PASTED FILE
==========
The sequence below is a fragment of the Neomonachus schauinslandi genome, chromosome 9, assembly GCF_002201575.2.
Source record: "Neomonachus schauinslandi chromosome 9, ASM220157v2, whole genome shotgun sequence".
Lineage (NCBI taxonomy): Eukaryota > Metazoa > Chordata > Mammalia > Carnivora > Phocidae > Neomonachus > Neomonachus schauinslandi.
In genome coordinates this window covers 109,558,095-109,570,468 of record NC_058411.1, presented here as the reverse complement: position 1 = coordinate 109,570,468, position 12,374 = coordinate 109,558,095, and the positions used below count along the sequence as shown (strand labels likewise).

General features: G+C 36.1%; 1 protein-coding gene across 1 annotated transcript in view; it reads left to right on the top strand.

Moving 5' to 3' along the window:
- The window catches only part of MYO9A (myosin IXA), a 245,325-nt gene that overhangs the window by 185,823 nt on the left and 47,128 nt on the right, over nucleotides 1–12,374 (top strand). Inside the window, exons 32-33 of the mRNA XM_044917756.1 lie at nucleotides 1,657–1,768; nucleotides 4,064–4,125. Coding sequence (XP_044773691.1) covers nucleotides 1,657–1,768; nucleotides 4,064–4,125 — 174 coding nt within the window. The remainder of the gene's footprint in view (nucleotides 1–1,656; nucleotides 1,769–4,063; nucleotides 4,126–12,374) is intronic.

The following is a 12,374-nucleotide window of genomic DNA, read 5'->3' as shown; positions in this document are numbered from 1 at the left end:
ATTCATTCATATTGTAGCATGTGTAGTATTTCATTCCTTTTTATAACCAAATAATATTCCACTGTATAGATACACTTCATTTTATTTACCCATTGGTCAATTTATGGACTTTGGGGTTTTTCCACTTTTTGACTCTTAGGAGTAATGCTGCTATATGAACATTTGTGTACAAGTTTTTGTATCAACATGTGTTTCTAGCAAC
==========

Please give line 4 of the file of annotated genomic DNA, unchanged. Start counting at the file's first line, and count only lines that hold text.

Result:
In genome coordinates this window covers 109,558,095-109,570,468 of record NC_058411.1, presented here as the reverse complement: position 1 = coordinate 109,570,468, position 12,374 = coordinate 109,558,095, and the positions used below count along the sequence as shown (strand labels likewise).